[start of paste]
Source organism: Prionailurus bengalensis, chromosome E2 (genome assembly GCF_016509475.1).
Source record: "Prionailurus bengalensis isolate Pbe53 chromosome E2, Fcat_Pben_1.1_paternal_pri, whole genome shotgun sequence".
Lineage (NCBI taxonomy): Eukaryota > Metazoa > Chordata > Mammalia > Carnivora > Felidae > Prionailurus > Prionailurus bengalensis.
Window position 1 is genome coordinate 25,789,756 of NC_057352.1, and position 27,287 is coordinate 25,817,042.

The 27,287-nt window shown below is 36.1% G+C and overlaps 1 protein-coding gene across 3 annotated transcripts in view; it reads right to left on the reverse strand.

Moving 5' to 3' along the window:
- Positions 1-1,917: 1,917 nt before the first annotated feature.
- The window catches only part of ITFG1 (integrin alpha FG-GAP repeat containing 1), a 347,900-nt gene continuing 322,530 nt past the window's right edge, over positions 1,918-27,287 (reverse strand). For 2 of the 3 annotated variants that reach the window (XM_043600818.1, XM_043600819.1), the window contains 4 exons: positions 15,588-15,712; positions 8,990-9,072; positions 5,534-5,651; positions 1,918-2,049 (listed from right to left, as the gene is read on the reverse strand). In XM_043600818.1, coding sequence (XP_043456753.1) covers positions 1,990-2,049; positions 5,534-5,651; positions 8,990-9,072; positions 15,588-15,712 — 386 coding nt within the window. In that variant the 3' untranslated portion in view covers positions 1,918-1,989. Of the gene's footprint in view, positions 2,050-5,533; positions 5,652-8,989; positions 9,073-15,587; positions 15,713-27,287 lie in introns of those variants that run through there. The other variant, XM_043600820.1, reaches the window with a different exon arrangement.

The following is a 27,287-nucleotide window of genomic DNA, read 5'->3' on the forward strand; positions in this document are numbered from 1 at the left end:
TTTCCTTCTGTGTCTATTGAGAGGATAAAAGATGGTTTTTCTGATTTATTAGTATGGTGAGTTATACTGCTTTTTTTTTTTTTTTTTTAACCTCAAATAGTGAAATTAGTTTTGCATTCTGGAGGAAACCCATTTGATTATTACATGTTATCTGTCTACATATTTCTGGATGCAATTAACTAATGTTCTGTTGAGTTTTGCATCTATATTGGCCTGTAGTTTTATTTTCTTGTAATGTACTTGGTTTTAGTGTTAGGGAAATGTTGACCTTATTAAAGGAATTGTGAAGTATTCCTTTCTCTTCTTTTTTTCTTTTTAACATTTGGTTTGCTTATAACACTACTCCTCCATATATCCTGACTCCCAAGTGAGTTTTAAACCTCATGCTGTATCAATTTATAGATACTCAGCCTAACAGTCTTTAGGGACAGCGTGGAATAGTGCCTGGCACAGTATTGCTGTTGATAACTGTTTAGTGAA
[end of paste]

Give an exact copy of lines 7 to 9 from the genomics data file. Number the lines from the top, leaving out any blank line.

- Positions 1-1,917: 1,917 nt before the first annotated feature.
- The window catches only part of ITFG1 (integrin alpha FG-GAP repeat containing 1), a 347,900-nt gene continuing 322,530 nt past the window's right edge, over positions 1,918-27,287 (reverse strand). For 2 of the 3 annotated variants that reach the window (XM_043600818.1, XM_043600819.1), the window contains 4 exons: positions 15,588-15,712; positions 8,990-9,072; positions 5,534-5,651; positions 1,918-2,049 (listed from right to left, as the gene is read on the reverse strand). In XM_043600818.1, coding sequence (XP_043456753.1) covers positions 1,990-2,049; positions 5,534-5,651; positions 8,990-9,072; positions 15,588-15,712 — 386 coding nt within the window. In that variant the 3' untranslated portion in view covers positions 1,918-1,989. Of the gene's footprint in view, positions 2,050-5,533; positions 5,652-8,989; positions 9,073-15,587; positions 15,713-27,287 lie in introns of those variants that run through there. The other variant, XM_043600820.1, reaches the window with a different exon arrangement.

The following is a 27,287-nucleotide window of genomic DNA, read 5'->3' on the forward strand; positions in this document are numbered from 1 at the left end: